There are also those that do not care for the MCU’s incarnation of the Webslinger. Whether it is his strong connection to Tony Stark, the fact that he has more than two pennies to rub together, or the fact that we have only had suggestions of Ben Parker but not seen the good Uncle shot, they view MCU Spidey as an underwhelming interpretation.
To them, the move to Sony solo is a promise of getting back what they miss. Gone is Spider-Man getting a ride from Happy Hogan in a jet, here is the Wall-Crawler riding the top of the subway to avoid fee charges.
The only problem is there is zero evidence Sony has any interest in any of these changes. In fact, the evidence suggests that Sony intends to stick to the established structure. In fact, one of the reasons cited in Deadspin for Sony feeling comfortable with the split is the template for Spidey success has been set by the MCU movies already. If they are keeping on Jon Watt as director, Tom Holland as star, and like the template, it feels unlikely one should anticipate big changes. Maybe Peter Parker won’t be going on a double date with Thor (Odinson) and Thor (Jane Foster) any time soon. That does not translate into him sewing his costume by hand after a rough night though.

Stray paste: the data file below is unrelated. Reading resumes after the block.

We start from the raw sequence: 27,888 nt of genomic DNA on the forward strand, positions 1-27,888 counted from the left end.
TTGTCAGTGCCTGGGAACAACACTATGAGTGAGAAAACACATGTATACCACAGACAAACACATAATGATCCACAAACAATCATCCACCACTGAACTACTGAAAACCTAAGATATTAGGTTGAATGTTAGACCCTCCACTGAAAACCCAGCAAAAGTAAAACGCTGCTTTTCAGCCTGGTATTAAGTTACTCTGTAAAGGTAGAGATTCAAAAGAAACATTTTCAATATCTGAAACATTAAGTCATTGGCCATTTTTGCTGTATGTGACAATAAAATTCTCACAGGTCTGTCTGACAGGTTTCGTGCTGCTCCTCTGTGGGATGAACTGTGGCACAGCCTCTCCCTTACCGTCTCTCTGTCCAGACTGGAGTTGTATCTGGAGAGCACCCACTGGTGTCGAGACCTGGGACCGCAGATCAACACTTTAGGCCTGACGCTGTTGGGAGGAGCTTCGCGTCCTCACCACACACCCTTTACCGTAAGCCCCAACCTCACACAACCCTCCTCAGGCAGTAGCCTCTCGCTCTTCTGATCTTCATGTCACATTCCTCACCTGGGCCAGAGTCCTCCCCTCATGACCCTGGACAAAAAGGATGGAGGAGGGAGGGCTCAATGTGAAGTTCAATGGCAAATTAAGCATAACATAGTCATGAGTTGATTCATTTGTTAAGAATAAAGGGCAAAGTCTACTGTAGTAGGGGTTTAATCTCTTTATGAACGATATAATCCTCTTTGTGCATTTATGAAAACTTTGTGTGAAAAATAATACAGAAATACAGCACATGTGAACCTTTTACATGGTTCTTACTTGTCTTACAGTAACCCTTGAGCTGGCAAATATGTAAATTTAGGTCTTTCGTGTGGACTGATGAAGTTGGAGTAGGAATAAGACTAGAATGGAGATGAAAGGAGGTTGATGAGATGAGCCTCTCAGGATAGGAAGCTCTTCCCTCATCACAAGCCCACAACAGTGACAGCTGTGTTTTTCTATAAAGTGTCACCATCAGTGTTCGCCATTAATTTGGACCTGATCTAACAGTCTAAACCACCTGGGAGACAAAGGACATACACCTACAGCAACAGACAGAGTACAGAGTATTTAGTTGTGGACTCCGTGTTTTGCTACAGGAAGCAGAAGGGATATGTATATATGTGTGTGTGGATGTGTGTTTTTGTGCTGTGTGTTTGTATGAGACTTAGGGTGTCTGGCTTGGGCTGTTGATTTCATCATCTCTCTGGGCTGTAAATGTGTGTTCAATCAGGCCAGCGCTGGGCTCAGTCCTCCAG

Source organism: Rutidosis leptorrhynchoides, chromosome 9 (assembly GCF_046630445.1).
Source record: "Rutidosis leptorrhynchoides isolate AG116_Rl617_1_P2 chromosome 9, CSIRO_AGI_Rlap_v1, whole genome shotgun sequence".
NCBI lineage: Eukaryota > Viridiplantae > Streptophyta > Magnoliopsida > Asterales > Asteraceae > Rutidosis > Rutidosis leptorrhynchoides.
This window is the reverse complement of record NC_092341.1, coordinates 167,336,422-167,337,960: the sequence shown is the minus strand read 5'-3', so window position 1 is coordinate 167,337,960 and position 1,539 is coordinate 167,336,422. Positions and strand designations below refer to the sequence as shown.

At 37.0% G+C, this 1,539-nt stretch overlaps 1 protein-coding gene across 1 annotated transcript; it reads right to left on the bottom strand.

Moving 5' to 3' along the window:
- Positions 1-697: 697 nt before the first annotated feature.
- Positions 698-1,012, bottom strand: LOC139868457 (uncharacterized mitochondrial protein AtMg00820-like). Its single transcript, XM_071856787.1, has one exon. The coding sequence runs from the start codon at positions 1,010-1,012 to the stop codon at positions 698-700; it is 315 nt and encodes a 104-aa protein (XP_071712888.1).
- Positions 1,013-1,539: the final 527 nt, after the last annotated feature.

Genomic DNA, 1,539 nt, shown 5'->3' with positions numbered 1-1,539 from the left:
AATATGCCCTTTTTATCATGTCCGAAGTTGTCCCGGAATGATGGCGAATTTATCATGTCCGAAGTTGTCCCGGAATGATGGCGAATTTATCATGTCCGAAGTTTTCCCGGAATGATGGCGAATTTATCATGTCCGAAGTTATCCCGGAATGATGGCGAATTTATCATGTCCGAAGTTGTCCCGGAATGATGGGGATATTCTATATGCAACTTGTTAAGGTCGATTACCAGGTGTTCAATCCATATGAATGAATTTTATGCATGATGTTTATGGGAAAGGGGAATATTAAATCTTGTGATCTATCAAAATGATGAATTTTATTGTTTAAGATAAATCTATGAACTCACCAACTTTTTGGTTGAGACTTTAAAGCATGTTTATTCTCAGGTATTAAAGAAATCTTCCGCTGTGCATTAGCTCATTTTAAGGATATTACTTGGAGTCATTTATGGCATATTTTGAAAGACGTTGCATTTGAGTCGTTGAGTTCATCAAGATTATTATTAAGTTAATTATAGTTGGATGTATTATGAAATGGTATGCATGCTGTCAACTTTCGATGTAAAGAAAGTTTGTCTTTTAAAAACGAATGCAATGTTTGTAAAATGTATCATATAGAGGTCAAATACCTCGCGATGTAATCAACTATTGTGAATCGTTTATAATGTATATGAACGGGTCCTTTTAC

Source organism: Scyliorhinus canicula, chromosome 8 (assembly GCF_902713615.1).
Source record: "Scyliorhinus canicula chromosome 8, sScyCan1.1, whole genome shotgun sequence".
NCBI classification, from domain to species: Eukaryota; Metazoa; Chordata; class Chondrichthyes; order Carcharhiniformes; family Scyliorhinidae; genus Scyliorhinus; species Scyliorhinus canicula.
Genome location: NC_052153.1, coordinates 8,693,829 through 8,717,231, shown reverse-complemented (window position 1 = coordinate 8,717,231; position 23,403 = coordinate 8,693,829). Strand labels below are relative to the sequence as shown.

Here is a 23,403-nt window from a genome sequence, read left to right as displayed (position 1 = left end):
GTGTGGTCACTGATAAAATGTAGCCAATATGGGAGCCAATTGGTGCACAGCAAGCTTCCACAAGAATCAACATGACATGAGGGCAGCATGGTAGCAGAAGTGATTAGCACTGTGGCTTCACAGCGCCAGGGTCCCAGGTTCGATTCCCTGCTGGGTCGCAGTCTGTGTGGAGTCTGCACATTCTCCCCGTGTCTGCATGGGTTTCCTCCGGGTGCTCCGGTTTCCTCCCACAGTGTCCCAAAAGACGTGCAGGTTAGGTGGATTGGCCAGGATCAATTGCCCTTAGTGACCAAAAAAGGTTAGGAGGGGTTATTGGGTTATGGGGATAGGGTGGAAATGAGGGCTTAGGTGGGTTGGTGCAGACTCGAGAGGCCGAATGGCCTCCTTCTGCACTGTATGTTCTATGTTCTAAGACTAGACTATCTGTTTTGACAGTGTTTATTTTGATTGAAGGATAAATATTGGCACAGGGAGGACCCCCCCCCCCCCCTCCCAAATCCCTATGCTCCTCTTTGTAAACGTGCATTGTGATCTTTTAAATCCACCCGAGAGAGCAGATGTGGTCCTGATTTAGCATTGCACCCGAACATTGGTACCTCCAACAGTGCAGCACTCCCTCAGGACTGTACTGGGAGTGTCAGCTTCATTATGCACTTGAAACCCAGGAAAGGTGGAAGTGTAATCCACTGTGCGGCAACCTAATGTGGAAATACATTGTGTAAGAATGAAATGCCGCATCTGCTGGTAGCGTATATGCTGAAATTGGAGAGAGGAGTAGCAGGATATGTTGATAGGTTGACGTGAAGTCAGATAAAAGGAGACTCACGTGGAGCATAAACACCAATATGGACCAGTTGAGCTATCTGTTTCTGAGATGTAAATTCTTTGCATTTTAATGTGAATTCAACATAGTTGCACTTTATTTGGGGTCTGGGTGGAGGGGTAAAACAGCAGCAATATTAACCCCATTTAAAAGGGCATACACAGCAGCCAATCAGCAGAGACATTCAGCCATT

Is It Even Over?
Since the announcement broke that Sony and Disney brief web of cooperation was over (see what I did there?), signs have pointed to it being more of a tactic than a final truth. Less than two days after the story broke, Vox already began to assert it was too soon to call it. Earlier this week, a convention banned anyone asking questions of Tom Holland to bring up the split implying that negotiations were ongoing.